So many of us have probably fantasized about opening a yarn store stocked with all the things we love, or about finding a studio and having a dedicated space for dyeing. Kat Koeller, the artisan behind paper and yarn, has actually done both.
Kat opened The Thankful Ewe, a local yarn shop in Minster, Ohio, in 2011. She also dyes yarn, including the softly variegated Hues line, and creates popular Grumpy Stitch Markers. If running two businesses doesn’t sound like enough of a challenge, Kat has also been earning a teaching degree. I asked her to tell me about how she became a yarntrepreneur, and how she’s been able to pursue not one, but two of her dream jobs.
Tell me how you got started dyeing yarn.
I heard about a fiber dyeing tutorial on Knitty and decided to give it a try. By then I was already making stitch markers so it was a natural progression. I like the tactile-ness of creating a palette of colors on yarn. Fiber dyeing is also very science-y which makes my nerdy little brain very happy.
What made you decide to open up a yarn shop?
We are based in a rural area of Ohio. I had been traveling over 30 minutes away to visit my first LYS, Ewetopia in Troy, Ohio. When they abruptly closed, the Late Night knitting group stuck together by meeting at Panera Bread. After about a year, one of the original Ewetopia owners opened a shop a few miles further down the interstate, Tippecanoe Weaver and Fibers Too in Tipp City, Ohio. I was happy to have a LYS in my area again, but the drive was getting to be too much to make regularly. Around the same time, my then two-year-old secretly began shoving all my crochet hooks, one by one over a few months, into our old TV set to change the station (once discovered we found 14! of them inside the TV). Several long road trips to acquire new hooks later I realized how much my area needed an LYS too.
Originally I sold crocheted baby shoes and hand-dyed yarns at the local farmers’ market. While there, it became apparent that our area had a large fiber arts community, but they didn’t meet much or know about each other. We started meeting at the markets in the summer and coffee shops in the winter. With the help from a core group of fiber friends I opened my personal studio up in November of 2010, and once a permanent home was found we moved the whole operation to Minster, Ohio in April of 2011. Luckily for me, Kay, Tippecanoe Weaver’s owner, has continued to be an amazing sounding board and wealth of information.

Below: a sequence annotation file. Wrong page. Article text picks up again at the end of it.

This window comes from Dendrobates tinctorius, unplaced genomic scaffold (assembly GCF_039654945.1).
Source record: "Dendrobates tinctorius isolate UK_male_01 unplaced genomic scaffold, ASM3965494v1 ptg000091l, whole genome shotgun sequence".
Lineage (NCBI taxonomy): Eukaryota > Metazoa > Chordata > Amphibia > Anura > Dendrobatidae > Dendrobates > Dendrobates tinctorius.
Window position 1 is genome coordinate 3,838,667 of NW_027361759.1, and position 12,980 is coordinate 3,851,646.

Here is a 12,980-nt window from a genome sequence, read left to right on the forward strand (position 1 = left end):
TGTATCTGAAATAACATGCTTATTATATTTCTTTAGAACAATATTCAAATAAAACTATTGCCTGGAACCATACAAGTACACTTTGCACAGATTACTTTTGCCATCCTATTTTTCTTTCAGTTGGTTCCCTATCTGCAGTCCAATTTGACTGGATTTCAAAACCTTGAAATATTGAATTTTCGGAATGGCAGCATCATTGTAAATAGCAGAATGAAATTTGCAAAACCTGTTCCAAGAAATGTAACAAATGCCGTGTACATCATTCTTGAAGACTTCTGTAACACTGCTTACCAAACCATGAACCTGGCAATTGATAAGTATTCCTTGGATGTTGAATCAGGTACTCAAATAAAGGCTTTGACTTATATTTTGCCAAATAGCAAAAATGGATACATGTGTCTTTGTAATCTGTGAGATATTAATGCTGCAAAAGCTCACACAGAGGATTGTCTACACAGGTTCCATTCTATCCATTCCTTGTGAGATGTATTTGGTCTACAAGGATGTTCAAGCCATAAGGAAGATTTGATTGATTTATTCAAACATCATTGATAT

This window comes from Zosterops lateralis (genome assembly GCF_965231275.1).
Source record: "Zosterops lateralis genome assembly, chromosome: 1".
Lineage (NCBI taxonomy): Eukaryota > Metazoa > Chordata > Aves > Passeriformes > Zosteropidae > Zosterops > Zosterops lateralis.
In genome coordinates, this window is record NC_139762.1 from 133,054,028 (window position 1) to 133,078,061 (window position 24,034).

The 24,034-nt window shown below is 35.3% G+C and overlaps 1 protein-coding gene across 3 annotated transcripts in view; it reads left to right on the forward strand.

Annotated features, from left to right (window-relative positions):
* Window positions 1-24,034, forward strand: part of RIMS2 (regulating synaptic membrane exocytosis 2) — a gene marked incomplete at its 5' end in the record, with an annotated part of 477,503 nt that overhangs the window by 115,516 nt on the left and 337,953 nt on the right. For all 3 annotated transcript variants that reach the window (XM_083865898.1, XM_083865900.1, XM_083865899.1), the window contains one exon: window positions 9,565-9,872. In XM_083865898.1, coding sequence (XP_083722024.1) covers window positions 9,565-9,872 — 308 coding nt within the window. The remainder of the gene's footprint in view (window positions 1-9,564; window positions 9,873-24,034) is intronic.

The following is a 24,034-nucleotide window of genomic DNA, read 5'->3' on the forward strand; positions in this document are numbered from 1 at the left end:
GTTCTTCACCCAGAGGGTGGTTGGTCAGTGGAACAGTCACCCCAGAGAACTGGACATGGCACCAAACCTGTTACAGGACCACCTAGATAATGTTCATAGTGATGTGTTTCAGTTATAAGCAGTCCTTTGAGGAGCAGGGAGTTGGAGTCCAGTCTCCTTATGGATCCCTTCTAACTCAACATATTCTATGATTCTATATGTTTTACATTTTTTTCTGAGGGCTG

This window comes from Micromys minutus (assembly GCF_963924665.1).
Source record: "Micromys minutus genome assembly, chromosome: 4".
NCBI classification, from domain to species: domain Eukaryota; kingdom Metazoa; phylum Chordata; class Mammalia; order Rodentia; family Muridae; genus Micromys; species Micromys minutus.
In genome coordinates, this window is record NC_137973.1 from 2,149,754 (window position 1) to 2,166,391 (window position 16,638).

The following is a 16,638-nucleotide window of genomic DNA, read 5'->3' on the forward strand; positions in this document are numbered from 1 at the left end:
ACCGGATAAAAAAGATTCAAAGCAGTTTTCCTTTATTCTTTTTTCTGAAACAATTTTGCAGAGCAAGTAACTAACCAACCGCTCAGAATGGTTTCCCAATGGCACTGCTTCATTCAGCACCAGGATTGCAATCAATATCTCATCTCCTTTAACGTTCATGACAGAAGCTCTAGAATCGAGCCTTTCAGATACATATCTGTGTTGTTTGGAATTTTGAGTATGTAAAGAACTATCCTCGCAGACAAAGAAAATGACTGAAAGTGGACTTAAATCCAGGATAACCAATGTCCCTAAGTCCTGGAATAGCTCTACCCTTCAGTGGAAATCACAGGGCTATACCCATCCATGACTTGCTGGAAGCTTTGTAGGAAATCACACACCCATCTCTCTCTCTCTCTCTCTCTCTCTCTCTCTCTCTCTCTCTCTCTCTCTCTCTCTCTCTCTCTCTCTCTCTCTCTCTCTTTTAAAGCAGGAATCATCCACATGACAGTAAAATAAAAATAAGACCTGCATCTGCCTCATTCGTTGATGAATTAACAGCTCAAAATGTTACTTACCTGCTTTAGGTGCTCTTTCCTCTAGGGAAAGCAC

Is it a challenge juggling two separate businesses, or do they complement one another?
Originally, the yarn shop opened as ‘paper and yarn,’ and we separated out the dyeworks from the shop last June, creating The Thankful Ewe to make it easier to grow the wholesale side of paper and yarn. The shop is basically a working studio (or at least that’s the excuse we use for all the projects laying out on any given day at the store) where I do all my work for pny too.
You’re also earning a teaching degree. Do you have plans to go into teaching? And… how do you manage it all?!
I am looking forward to finishing my master’s degree in the spring. Going to school full time has become increasingly difficult as my program requires a lot of extra classroom time and course work. A full-time teaching job will actually require less hours, which sounds weird. It has been an interestingly crazy adventure, but I wouldn’t want it any other way. It’s not too often in life that you can pursue both your dream jobs at once.